As the Federal Reserve Board holds the line on higher interest rates, seasoned muni issuers and advisors are taking advantage while playing within the rules.
“Higher interest rates allow construction funds to be invested at rates that exceed bond yields,” said Barry Fick, executive director of the Minnesota Higher Education Facilities Authority. “This has resulted in the opportunity to earn a positive return. We are monitoring the spending of construction fund proceeds closely to make sure we don’t have to rebate any earnings to the federal government.”
Issuers exploring investing construction funds have to work around arbitrage rules that could funnel any proceeds back to the government in the form of what the Internal Revenue Service calls “rebates.” There are exceptions to the rebate rule that include funneling proceeds into reserve funds or using them for specific projects which triggers expectations and deadlines for spending the money.
Arbitrage proceeds are subject to yield restrictions which can sometimes be circumvented via tactical moves affecting the size of the issuance. “The decisions often revolve around whether it makes sense to divide the deal into two issues for the purpose of satisfying a rebate exception,” said Rich Moore, a tax partner at Orrick, Herrington & Sutcliffe.
Questions about yield restrictions also come into play as funds are now sitting in escrow accounts that in the past didn’t pay enough interest to worry about. “These questions generally relate to which amounts in the escrow are subject to yield restriction and which are not and, if so, whether they are restricted to the yield on the refunded bonds or the refunding bonds,” said Moore.
“The good news for issuers is that in refundings, the bulk of the amounts in escrow are sale proceeds of the refunding bonds and such amounts are not subject to yield restriction or rebate.”
Parking money in interest-bearing escrow accounts also opens up options for resizing the issuance. “A common situation is a short-term defeasance escrow of up to ninety days,” said Matthias Edrich, a partner at Kutak Rock. ”Investment rates have been such that investment above the bond yield has been feasible and earnings have been used towards the refunding, enabling issuers to size smaller bond deals to accomplish the same refunding purpose.”
Higher interest rates and the 2017 Tax Cuts and Jobs Act put the kibosh on any tax-exempt advance refunding options. Handling refundings currently is based on simpler arithmetic.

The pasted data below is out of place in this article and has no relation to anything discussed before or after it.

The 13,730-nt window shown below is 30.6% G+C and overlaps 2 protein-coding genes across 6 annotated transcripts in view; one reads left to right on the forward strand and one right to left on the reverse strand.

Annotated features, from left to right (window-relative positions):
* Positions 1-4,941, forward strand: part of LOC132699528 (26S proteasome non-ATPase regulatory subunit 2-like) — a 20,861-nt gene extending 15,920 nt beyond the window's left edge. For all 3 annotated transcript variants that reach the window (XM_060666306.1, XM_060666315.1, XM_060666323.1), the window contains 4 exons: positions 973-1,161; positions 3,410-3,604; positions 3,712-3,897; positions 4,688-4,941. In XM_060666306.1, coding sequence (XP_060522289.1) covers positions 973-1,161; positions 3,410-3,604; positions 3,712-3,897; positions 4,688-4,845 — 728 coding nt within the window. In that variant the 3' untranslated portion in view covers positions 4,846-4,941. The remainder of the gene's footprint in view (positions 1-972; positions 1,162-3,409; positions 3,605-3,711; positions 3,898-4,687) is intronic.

“Higher interest rates have not had a material effect on how we handle refunding options other than to continue to defer refunding until the date for a current refunding,” said Fick. “We monitor and update cost-benefit analysis on outstanding bond issues, but generally find that bonds issued in the last few years have significantly lower overall true interest costs than current rates, so we are waiting until the outstanding debt can be currently refunded.”
Using interest bearing escrow accounts and leveraging arbitrage options can help tag an issuer with auditing complications. In August the IRS found the Port of Port Arthur Navigation District of Jefferson County, Texas’ 2017 $55 million bond issuance to be taxable, issuing a notice of proposed adverse determination.
The Port used proceeds to finance a construction project which led to complications with the troublesome IRS Section 149 rule which governs an issuer’s expectations about how fast they will be spending money used on project financing. The Port is defending its position. Higher rates continue to offer a mixed bag of consequences to issuers.
“Higher interest rates make all facets of bond analysis more complex,” said Fick. “They add an additional dimension of planning for issue timing, repayment options, call features, covenants, and result in more ongoing analysis during the life of the bond issue.”
For some issuers, the current market conditions are presenting a steep learning curve. “I have found it very interesting to discuss the effects of higher interest rates with people who have not been in public finance for more than a few years,” said Fick. “They have never experienced a rising rate environment, much less an environment with sustained higher rates across the entire yield curve.”